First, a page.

Alpha Analytical's experienced staff has written and/or collaborated with several industry consultants to publish a number of technical reports and presentations on various contaminants and analytical methods. A synopsis of each technical report is noted below. Please click on each topic to forward a request for the full publication or to view a copy of the posted presentation.
This presentation provided by Jim Occhialini, Alpha Analytical, in conjunction with the Environmental Business Council, New England (EBCNE) provides up-to-date information of the PCBs in caulk issues and discuss approaches in managing the testing, removal and disposal of PCB-contaiminated materials.
PCBs are generally referred to as Aroclors and are chemically comprised of 209 isomers or congeners. Of the 209, approximately 70% were produced at significant levels. This article describes various applications, environmental impact and various analyses available.
Several common analytical procedures were used to compare concentrations of cyanide from groundwater samples from an area that was impacted by cyanide-containing residuals. Both filtered and unfiltered samples were analyzed to evaluate the significant differences in methods attributed to relative solubility differences among the cyanide species present. Special emphasis was placed on the usefulness of data for manufacatured gas plant (MGP) sites.
Alpha Analytical Labs is now offering EPA Method 332.0 for the determination of perchlorate in drinking water, non-potable water and soil. Alpha is currently the only lab in Massachusetts that is certified by MassDEP to perform this analysis on drinking water. Due to the lingering fear of potential false positive results by EPA Method 314.0, Alpha is now offering EPA Method 332.0 to provide a much higher degree of qualitative certainty for the identification of perchlorate.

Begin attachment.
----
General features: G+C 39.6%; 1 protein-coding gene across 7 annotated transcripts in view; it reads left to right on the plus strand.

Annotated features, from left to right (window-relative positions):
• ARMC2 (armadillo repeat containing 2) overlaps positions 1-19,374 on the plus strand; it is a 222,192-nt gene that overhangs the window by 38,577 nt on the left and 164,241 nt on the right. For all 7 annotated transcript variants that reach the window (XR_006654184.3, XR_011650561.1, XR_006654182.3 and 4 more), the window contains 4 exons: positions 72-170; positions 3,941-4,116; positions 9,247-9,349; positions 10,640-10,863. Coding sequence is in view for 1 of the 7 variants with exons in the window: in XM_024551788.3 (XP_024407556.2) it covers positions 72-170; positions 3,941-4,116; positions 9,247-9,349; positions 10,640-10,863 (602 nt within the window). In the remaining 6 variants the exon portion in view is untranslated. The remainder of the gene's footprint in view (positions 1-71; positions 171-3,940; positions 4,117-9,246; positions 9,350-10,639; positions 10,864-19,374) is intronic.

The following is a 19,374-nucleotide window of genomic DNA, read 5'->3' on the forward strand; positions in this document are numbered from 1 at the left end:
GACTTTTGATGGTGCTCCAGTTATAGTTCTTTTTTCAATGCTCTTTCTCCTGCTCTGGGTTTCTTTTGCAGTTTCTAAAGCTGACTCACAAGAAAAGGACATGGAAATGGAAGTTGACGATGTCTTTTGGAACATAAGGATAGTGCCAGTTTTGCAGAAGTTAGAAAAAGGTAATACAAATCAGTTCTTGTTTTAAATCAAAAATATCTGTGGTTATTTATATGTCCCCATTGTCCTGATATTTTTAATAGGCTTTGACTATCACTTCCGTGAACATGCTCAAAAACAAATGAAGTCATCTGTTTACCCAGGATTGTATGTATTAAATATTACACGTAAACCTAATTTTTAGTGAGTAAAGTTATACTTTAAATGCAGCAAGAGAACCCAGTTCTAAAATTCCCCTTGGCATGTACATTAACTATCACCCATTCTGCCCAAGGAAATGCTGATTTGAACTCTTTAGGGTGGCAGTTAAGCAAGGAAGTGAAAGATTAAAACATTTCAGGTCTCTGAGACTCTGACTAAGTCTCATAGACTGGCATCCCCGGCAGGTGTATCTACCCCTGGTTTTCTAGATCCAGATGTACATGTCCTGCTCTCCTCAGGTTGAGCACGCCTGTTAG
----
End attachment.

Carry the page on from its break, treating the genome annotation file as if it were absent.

Ecological Risk assessment or “ECO-Risk” from the laboratory perspective requires a new vision in performing analytical testing. This article discusses the use of Standard Reference Materials (SRMs) as part of a quality assurance program requiring greater analytical precision and accuracy than routine compliance testing.
Analysis of biological tissue presents a difficult challenge to the laboratory in that organisms come in all shapes and sizes, and very often require some preparation such as homogenization and/or dissection before digestion and analysis. Mercury concentrations can be extremely low or relatively high due to bioaccumulation processes. Atomic fluorescence spectrometry provides the advantage of adjusting sensitivity to determine extremely low level as well as high level concentrations. The techniques presented here have been applied to a large variety of tissue types and organisms.
This paper presents the results of a side-by-side comparison of field and conventional analytical techniques for measuring naphthalene from a flux chamber. Results from an ultra-fast gas chromatograph are compared with results from USEPA TO-15 and USEPA TO-13.